Thursday, 5 September 2013

Wolverine: Brotherhood Review

Writer: Greg Rucka
Artist: Darick Robertson

I've been trying to get through as many of my graphic novels, and comics series as I can, reviewing them along the way, whilst also reading the Marvel events that fall in between. I also plan on reading the series at the same time, reading each story that falls in line (e.g. a Spider-Man story followed by an Avengers, followed by something else, then back to Spider-Man). I've finally come to start re-reading my Wolverine collection, with this being my first review from it.


When tracking down a kidnapped girl named Lucy that he promised to protect, Wolverine travels to Westfalls to face the Brotherhood. Also Later Wolverine meets Nightcrawler in a bar to drown his sorrows.


This was an amazing story, and although it's not the best Wolverine story I've ever read it was a brilliant way to start the then new series of Wolverine. I've always liked Greg Rucka's work, especially on The Punisher, and Detective Comics (when Batwoman was the feature character), and although this isn't his best work ever it's still very good, and shows his unique style of writing. Rucka's known for his more crime based stories, and he's brought that style to Wolverine, making this more of a detective story than a hack, and slash story, which was nice. I also loved how Rucka made this story very unique, showing different sides to Wolverine, which has been interesting, as although I love to see Wolverine doing what he does best, it's always nice to see something new. The way he made Wolverine awful quiet, not having him speak to much was also brilliant, as it gave more of a mood to the character, showing that he's more a man of actions than a man of words. The way Rucka handled the narrating in the first issue was also interesting, and very unique, as although I've seen similar to this in the past, I haven't seen it in Wolverine before. I also loved that this was a more deep, and emotional Wolverine story than we usually get, as although it was still violent at times, it was more character driven, with Wolverine's emotions driving him.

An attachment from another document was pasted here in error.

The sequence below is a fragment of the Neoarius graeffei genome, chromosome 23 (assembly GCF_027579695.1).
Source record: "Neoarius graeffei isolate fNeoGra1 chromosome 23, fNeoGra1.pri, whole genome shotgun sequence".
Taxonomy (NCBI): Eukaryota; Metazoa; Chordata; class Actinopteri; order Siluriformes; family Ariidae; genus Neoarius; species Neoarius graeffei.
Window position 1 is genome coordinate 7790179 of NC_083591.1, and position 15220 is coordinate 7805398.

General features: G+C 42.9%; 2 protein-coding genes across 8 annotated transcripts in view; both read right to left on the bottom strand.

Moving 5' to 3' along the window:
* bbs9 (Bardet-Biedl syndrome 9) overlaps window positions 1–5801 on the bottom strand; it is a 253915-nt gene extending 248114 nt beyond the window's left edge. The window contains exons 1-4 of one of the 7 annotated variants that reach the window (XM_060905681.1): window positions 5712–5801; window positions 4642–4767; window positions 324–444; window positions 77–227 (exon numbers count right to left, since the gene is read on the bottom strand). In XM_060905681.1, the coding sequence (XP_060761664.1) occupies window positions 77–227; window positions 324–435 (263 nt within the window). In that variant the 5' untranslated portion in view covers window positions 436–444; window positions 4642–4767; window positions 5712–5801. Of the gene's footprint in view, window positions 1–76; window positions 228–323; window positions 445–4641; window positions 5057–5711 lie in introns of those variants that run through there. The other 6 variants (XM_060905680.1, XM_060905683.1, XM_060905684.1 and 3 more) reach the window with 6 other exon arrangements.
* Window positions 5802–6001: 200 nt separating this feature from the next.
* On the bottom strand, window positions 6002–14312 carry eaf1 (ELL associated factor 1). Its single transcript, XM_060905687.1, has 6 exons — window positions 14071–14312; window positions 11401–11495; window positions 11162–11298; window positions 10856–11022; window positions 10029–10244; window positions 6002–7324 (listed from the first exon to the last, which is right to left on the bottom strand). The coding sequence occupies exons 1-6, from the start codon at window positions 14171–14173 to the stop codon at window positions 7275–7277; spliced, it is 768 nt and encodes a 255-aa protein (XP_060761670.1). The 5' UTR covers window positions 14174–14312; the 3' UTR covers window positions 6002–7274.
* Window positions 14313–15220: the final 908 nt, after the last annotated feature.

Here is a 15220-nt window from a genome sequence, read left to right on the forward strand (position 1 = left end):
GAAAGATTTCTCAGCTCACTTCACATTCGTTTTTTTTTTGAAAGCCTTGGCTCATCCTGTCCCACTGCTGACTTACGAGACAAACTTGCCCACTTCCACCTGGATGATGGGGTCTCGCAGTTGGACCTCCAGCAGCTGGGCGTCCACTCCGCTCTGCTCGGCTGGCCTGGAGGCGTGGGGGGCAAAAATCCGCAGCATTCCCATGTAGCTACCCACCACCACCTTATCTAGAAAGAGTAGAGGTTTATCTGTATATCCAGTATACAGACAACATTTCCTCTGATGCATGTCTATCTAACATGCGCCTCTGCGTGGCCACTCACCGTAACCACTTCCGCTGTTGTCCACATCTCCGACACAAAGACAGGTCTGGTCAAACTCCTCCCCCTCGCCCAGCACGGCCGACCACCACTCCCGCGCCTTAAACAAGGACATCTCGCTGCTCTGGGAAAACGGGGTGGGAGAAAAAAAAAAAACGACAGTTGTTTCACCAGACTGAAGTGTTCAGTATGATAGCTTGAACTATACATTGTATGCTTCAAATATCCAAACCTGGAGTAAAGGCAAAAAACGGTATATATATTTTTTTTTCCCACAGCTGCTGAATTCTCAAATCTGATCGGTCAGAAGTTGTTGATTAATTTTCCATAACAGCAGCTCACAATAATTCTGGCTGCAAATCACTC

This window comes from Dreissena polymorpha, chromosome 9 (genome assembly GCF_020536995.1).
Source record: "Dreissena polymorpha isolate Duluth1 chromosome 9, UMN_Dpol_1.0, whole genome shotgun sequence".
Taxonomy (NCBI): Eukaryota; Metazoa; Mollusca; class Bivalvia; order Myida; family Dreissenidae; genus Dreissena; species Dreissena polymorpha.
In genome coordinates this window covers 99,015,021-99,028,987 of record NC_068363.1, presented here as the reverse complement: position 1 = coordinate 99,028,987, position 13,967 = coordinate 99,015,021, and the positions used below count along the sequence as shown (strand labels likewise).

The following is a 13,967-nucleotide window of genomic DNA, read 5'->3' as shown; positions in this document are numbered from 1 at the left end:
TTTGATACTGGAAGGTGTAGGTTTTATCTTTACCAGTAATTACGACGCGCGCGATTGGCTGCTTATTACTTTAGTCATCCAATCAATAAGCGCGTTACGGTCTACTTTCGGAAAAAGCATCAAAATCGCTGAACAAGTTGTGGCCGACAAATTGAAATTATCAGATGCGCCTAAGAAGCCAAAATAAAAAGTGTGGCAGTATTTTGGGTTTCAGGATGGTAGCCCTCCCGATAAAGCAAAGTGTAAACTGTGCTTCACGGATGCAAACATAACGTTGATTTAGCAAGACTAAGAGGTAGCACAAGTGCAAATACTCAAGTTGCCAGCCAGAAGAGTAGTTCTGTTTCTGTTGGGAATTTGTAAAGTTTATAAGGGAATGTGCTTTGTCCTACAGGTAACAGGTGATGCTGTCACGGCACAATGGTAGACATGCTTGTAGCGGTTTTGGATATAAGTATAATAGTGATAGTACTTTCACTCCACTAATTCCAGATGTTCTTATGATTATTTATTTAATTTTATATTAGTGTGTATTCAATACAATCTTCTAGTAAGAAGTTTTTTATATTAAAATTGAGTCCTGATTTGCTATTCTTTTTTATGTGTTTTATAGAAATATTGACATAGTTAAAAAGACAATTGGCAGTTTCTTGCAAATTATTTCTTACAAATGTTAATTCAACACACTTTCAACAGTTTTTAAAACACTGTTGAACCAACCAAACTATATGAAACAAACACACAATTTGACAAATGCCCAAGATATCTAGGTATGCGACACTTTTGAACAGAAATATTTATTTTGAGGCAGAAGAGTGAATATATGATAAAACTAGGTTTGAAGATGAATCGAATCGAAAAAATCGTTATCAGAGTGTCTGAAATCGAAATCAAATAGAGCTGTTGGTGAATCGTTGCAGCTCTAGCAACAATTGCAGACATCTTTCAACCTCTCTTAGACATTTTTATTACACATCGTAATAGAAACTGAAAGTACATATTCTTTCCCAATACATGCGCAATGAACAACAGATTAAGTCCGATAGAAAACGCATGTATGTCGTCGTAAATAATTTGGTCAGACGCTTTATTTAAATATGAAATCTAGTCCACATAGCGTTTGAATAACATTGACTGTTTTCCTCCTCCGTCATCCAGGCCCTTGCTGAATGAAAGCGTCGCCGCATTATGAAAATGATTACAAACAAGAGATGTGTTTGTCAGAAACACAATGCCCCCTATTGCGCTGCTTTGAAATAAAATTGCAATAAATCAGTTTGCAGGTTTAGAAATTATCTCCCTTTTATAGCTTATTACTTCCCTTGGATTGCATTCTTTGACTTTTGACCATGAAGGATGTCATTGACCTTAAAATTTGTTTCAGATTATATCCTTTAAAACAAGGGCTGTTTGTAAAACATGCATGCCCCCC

The art in this story was also brilliant, and Darick Robertson did an amazing job. I've loved Robertson's work in the past, especially on the likes of The Boys, and Happy!, but his work on this story was just as good. Although I'm not entirely sure if I love his art on Wolverine himself, as although I feel that his style's brilliant for the type of series that this is, there was something not quite right about how he drew Wolverine, as he looked more square faced, and darn right uglier than usual. Put it this way, better artists have drawn Wolverine in the past, and after this. Besides that Robertson's art was brilliant, and as I said really suited the tone of the series. I really loved how it was gritty, and the violent way he drew the action was phenomenal. The way Robertson laid the art out was also amazing, as it really helped to add more drama to the story, also giving more depth. The way he drew the rest of the character's, as well as facial expressions was also brilliant, as they looked very natural, and realistic, and you could easily tell what they were feeling. The detail in Robertson's art was also outstanding, as everything looked perfect. The covers from Esad Ribic were also amazing, and like always Ribic produces covers that are simply phenomenal.